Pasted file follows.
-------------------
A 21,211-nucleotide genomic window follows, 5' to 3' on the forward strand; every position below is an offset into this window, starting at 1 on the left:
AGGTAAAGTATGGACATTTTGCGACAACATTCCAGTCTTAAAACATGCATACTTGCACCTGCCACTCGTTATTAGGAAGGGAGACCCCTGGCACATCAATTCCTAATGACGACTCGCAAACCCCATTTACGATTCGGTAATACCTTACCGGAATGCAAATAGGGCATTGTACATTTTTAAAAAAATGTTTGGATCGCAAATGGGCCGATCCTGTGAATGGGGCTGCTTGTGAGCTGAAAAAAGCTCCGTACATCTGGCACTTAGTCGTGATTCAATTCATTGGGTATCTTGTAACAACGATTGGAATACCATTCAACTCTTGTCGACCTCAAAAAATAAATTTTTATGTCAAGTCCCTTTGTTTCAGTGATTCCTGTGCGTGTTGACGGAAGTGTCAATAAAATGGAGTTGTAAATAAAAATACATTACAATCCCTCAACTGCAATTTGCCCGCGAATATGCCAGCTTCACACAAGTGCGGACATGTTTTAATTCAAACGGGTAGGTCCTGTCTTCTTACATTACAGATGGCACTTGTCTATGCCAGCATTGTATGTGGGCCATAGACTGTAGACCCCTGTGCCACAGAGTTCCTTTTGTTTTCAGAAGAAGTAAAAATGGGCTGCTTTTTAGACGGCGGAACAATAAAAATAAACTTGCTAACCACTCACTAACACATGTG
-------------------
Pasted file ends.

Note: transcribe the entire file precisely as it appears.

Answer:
A 21,211-nucleotide genomic window follows, 5' to 3' on the forward strand; every position below is an offset into this window, starting at 1 on the left:
AGGTAAAGTATGGACATTTTGCGACAACATTCCAGTCTTAAAACATGCATACTTGCACCTGCCACTCGTTATTAGGAAGGGAGACCCCTGGCACATCAATTCCTAATGACGACTCGCAAACCCCATTTACGATTCGGTAATACCTTACCGGAATGCAAATAGGGCATTGTACATTTTTAAAAAAATGTTTGGATCGCAAATGGGCCGATCCTGTGAATGGGGCTGCTTGTGAGCTGAAAAAAGCTCCGTACATCTGGCACTTAGTCGTGATTCAATTCATTGGGTATCTTGTAACAACGATTGGAATACCATTCAACTCTTGTCGACCTCAAAAAATAAATTTTTATGTCAAGTCCCTTTGTTTCAGTGATTCCTGTGCGTGTTGACGGAAGTGTCAATAAAATGGAGTTGTAAATAAAAATACATTACAATCCCTCAACTGCAATTTGCCCGCGAATATGCCAGCTTCACACAAGTGCGGACATGTTTTAATTCAAACGGGTAGGTCCTGTCTTCTTACATTACAGATGGCACTTGTCTATGCCAGCATTGTATGTGGGCCATAGACTGTAGACCCCTGTGCCACAGAGTTCCTTTTGTTTTCAGAAGAAGTAAAAATGGGCTGCTTTTTAGACGGCGGAACAATAAAAATAAACTTGCTAACCACTCACTAACACATGTG